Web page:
Lavishly illustrated and painstackingly researched," Apollo Magazine, June 2013
The eighteenth-century gold snuffbox was the ultimate fashion assessory – beautifully made, exquisitely carved and very expensive, and, like fashion, its form and ornament changed according to the taste of the time. The skills of the goldsmith, the enameller, the lapidary and the miniaturist combined to form a piece – always different – for the most discerning clientele that Europe has ever known.
The Wallace Collection has some of the finest, and certainly some of the most famous, gold boxes in the world. Paris was the centre of taste in the 18th century and the collection contains a remarkable group of boxes by the greatest goldsmiths of the period: Jean Ducrollay, Pierre-François Drais and Louis Roucel. Somewhat surprisingly the Wallace Collection, which is noted for its French works or art, has some very important German boxes by Jean-Guillaume-Georges Kruger of Berlin, Johann Christian Neuber of Dresden and Ignatius Peter Krafft of Hanau.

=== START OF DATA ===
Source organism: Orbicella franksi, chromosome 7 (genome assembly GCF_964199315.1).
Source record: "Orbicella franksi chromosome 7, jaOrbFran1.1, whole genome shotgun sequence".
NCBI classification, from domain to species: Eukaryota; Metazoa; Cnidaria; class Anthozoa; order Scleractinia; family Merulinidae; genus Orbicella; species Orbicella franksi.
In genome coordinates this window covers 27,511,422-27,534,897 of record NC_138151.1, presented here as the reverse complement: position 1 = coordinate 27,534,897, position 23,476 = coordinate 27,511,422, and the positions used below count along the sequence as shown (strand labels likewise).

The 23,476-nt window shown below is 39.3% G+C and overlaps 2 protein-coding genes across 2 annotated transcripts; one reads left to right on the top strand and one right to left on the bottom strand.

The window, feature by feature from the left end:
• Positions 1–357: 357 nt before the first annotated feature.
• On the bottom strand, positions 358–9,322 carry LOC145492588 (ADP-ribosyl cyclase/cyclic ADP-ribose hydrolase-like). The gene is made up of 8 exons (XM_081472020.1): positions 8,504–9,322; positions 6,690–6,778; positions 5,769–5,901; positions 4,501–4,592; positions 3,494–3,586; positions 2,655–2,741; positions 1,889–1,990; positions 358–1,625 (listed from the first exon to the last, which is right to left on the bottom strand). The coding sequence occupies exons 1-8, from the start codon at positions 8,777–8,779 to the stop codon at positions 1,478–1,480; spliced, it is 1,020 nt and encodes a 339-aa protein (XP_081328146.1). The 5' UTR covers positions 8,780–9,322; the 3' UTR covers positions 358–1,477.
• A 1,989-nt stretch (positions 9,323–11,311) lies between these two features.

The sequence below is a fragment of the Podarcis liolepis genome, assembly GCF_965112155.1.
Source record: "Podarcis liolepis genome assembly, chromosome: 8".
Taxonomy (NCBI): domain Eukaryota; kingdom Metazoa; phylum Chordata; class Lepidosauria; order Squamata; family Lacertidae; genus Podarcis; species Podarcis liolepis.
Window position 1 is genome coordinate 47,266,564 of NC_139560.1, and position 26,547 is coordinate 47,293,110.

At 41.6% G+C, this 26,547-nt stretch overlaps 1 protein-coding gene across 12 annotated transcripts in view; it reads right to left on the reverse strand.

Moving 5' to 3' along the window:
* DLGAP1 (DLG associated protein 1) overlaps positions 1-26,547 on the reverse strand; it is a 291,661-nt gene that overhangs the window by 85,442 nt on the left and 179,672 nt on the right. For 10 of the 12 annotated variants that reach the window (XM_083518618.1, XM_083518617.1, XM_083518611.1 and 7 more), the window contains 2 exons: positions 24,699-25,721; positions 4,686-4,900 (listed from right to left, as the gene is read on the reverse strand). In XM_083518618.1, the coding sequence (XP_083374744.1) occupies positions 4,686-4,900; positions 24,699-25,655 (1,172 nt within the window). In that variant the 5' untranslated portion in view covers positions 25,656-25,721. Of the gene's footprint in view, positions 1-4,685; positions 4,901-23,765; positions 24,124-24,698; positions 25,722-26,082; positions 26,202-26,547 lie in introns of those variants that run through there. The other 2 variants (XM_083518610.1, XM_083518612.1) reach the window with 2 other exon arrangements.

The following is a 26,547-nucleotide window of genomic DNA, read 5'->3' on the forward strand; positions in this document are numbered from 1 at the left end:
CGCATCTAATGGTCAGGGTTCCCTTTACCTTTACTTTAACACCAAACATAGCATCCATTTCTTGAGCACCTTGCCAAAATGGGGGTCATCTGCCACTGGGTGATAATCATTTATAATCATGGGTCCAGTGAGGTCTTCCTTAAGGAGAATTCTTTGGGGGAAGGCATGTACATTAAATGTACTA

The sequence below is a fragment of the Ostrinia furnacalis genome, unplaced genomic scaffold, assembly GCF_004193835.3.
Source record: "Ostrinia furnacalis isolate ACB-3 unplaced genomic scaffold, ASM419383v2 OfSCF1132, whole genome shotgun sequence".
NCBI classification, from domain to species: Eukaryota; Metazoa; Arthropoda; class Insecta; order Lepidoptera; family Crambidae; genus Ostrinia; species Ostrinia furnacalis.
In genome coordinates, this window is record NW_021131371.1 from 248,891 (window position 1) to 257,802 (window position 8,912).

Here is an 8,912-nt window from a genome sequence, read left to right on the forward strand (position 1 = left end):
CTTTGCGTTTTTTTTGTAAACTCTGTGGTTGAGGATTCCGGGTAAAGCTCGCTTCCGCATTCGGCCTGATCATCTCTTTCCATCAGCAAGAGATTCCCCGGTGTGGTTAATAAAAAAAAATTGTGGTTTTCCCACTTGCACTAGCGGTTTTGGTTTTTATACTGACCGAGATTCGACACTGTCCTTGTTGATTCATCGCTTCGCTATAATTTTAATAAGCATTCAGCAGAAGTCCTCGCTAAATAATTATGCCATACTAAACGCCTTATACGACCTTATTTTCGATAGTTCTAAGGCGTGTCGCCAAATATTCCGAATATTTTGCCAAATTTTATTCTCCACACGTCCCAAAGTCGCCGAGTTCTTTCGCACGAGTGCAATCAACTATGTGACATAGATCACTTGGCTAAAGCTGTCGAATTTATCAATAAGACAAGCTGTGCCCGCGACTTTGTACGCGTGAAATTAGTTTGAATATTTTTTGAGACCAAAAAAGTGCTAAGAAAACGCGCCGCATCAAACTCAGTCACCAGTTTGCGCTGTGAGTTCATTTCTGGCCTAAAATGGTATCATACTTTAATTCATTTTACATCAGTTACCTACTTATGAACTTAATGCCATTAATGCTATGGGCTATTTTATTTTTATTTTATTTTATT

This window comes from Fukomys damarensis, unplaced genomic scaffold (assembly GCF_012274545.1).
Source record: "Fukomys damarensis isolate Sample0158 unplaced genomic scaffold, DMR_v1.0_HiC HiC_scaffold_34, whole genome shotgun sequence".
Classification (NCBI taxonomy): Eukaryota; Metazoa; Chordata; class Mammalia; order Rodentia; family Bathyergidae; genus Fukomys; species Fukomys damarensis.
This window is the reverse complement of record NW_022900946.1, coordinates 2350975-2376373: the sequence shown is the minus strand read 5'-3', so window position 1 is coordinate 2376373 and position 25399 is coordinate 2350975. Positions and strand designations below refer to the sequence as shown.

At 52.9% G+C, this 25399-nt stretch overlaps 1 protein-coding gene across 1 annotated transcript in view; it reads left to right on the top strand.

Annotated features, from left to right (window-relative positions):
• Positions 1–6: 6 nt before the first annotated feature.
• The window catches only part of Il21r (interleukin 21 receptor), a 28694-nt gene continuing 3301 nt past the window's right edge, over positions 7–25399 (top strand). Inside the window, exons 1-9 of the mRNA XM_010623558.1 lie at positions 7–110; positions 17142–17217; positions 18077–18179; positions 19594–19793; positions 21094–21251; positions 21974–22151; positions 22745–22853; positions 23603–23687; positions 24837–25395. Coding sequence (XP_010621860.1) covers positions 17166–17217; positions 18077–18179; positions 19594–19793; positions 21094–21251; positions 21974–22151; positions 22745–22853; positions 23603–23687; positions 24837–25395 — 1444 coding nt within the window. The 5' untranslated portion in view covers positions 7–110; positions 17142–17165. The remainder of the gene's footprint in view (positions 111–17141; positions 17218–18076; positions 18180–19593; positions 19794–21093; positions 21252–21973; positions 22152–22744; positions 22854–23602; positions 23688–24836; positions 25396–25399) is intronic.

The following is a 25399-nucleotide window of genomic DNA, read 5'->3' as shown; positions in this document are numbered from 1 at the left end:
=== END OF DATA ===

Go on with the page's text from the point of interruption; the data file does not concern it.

Charles Truman, who has catalogued the collection of gold boxes, is one of the leading authorities on the subject. In this book he discusses the history of snuff-taking and the development, manufacture and collecting of gold boxes, with a particular emphasis on the design sources from which the craftsmen repsonsible for these wonderful works of art took their inspiration. These 99 pieces in the catalogue represent a brilliant cross-section of the products of the European goldsmith from approximately 100 years from the late 1730s. This book will prove invaluable to collectors, academics and students interested in the eighteenth century.
Author(s): Charles Truman
Publication date: 2013
Hardback, 300 x 240 mm
400 colour illustrations